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  1.  (304.21)
    I'm having a time out until I can learn some manners.
    MagicSword!: That's interesting! Also explains why the idea comes out of left-field in the ending (I didn't like the ending of <em>Red Son</em>). I'd imagine Morrison would do it better.

    Honestly though, and I know everyone's saying it, but give <em>All-Star Superman</em> a chance. At first, I hated The Punisher, but Ennis has made him the most fascinating character Marvel publishes these days (MAX version, of course). It can happen. It all depends on approach. Morrison's method of making the entire run come off as The Trials of Superman or the like while mixing up ideas from Golden to modern age really does pay-off. Approach it as if it was a science-fiction story, and you'll see just how entertaining it can be when the Man of Steel realises he's so powerful he can afford to be the calmest cherub on the face of the Earth. And that makes all the difference.
    • CommentAuthorimmaterial
    • CommentTimeDec 15th 2007 edited
     (304.22)
    Interesting stuff about Red Son -- I'm going to check it out. But I can't let positive talk about the From Hell movie pass unchallenged. You guys aren't remembering that film clearly.

    What in this world could be wankier than Johnny Depp soulfully indulging in absinthe? Only this:

    Robbie 'Cracker' Coltrane saying, "Good night, sweet prince," when absinthe poseur boy kicks the bucket. Oh, Robbie, no amount of money is worth ALL your dignity. The only other ending to a film that comes even marginally close to being as pathetic is Brad Pitt's bear wrestle in Legends Of The Fall, though at least the bear scene has the added benefit of being perhaps the most brilliant bit of comedy in any film made in the past half century.



    Am I the only person alive who wants to see Johnny Depp surgically conjoined to Nicholas Cage and fired into space?
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      CommentAuthorTed
    • CommentTimeDec 15th 2007
     (304.23)
    If you enjoyed the take on Superman in Red Son, you will probably like Secret Identity a lot too. I heartily recommend it.


    Seconded. Between them they comprise the two greatest efforts to explore the very nature and character of Superman by putting him in a situation totally outside of, and apart from, his usual fare of megalomaniacal aliens and super-scientists.

    Both Red Son and Secret Identity use the change in scenario almost exclusively to explore some aspect of Superman, bringing otherwise unused (and potentially more interesting) parts of his character to the fore. In Red Son, it was his desire to give humankind a completely pain-free existence, at the cost of all else; in Secret Identity, Busiek toyed with the notion of the psychological isolation you would inevitably feel as a result of being a god made flesh.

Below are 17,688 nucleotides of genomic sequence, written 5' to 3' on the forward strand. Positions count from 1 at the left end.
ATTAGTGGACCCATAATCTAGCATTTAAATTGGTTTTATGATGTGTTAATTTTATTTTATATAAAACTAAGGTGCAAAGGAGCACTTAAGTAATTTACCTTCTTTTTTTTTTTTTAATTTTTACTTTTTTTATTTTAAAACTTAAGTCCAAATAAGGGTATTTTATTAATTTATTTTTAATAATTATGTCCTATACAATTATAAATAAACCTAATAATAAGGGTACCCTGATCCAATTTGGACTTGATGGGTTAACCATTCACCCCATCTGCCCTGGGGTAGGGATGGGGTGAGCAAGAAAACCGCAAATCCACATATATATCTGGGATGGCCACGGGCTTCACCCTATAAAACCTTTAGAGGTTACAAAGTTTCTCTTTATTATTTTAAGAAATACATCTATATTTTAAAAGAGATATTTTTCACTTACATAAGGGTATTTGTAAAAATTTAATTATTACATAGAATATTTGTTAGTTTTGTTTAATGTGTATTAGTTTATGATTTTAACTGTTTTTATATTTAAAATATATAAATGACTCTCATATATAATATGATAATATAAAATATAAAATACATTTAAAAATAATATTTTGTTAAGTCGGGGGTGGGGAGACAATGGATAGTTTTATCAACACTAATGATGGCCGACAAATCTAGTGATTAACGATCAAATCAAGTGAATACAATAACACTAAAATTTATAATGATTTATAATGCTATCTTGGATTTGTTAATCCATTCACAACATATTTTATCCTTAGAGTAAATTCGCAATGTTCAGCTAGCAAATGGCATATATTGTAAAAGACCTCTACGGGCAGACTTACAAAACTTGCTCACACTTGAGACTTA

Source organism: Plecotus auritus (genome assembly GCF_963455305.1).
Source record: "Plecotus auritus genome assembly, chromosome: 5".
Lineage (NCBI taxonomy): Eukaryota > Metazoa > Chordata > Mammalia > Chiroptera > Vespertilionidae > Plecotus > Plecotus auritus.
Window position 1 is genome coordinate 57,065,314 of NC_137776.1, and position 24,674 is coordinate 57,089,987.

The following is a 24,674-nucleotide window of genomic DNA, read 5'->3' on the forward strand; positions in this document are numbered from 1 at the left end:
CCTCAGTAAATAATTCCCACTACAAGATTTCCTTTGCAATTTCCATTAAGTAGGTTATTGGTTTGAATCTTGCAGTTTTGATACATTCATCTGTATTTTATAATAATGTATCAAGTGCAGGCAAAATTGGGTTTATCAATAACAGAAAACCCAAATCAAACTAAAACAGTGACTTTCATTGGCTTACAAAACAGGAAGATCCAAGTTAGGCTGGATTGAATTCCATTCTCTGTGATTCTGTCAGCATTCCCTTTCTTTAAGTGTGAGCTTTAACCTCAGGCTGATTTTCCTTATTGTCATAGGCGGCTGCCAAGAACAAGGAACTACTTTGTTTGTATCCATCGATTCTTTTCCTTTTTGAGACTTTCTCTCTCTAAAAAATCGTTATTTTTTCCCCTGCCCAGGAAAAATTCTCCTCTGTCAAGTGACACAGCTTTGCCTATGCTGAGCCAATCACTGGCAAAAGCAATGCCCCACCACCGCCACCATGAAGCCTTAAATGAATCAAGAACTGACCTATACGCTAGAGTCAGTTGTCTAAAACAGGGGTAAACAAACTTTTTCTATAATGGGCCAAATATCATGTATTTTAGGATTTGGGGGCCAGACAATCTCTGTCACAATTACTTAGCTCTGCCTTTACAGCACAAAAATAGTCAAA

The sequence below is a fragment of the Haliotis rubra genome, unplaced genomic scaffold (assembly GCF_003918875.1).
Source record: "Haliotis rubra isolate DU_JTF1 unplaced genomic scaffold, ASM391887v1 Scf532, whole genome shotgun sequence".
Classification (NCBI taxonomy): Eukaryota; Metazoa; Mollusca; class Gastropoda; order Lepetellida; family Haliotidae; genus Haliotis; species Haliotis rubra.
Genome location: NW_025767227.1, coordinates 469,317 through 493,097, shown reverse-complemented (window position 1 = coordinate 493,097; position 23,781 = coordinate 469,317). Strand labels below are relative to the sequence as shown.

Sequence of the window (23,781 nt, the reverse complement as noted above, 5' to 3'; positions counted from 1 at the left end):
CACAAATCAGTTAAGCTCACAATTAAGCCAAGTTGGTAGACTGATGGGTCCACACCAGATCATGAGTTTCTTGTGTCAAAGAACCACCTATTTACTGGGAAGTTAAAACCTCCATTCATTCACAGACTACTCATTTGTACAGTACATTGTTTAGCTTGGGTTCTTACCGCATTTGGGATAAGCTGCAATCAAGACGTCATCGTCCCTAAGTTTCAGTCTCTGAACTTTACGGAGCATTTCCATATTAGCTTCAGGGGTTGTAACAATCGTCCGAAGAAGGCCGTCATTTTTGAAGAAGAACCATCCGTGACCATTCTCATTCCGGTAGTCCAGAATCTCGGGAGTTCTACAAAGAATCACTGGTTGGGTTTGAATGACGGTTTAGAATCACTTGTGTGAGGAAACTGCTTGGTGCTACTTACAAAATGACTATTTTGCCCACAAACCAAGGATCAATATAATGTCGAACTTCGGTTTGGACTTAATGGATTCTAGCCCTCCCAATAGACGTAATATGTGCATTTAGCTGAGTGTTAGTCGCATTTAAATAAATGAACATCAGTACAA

Both are highly recommended.
    • CommentAuthorNecros
    • CommentTimeDec 16th 2007
     (304.24)
    I will have to get ahold of Secret Identity, anything that makes Superman at all interesting is worth reading, if only to see how the author managed it.

    One other interesting factor in Red Son is how all the other characters are re-imagined to fit into the new world that was created by the twist. Oh, and don't forget the great artwork.
  2.  (304.25)
    Have to say, I really enjoyed the V for Vendetta movie, then read the graphic novel and found it comparatively cluttered and characterless. Every piece of dialogue sounded like it was from the same character (or, I guess the autor) putting on a different voice. I think I might check out Red Son. It sounds really interesting,
  3.  (304.26)
    I'm having a time out until I can learn some manners.
    Do you mean in the movie or in the book?

    Because the movie is just about the most insulting thing the Wachowskis are responsible for - and that's saying something - and one of the worst and most cynical abuses of a franchise in ages. It's basically a short-sighted piece of poorly short propaganda which makes me ashamed to be considered a liberal. It's that bad.
  4.  (304.27)
    the V for Vendetta movie made some horrific changes and glaring omissions. The V-as-Boss/Humanity-as-employee is a remarkable bit writing conspicious due to it's absence.
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      CommentAuthorpKone
    • CommentTimeDec 16th 2007
     (304.28)
    The only thing the movie did right was the rebirth scene with Natalie Portman and her shaved head. With the rain it was very true to the GN
  5.  (304.29)
    I'm having a time out until I can learn some manners.
    And even then, Portman somehow had shaved armpits and not a blemish on her skin.

    And people still went on and on about how V was the good guy.
    •  
      CommentAuthorAriana
    • CommentTimeDec 16th 2007 edited
     (304.30)
    [Error: Irreparable thread drift in discussion. Mechanic unable to fix manually. Raw contents sunk.]
  6.  (304.31)
    I'm having a time out until I can learn some manners.
    I really don't see how you came to that conclusion.
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      CommentAuthorZ
    • CommentTimeDec 29th 2007
     (304.32)
    V for Vendetta was a 'reimagining' (to use a disgusting industry term). It wasn't supposed to be the comic page-for-page, and it brought my non-comics friends to a very faithfully reintroduced character.

    From Hell at least had atmosphere and an interesting cast. I felt it was as true to the comic as Kubrick's film was to The Shining.

    The Crow can suck off a cow for all I care. Fucking stupid movie. Dead tired of it. Over-exposed, under-acted, sequel-ed into the darkest pits of Made-It-For-The-Money Hell. Given the choice between The Crow, or Batman & Robin on mute, I'd have to choose the latter (god help me). At least it had Uma Thurman in latex.

    -Z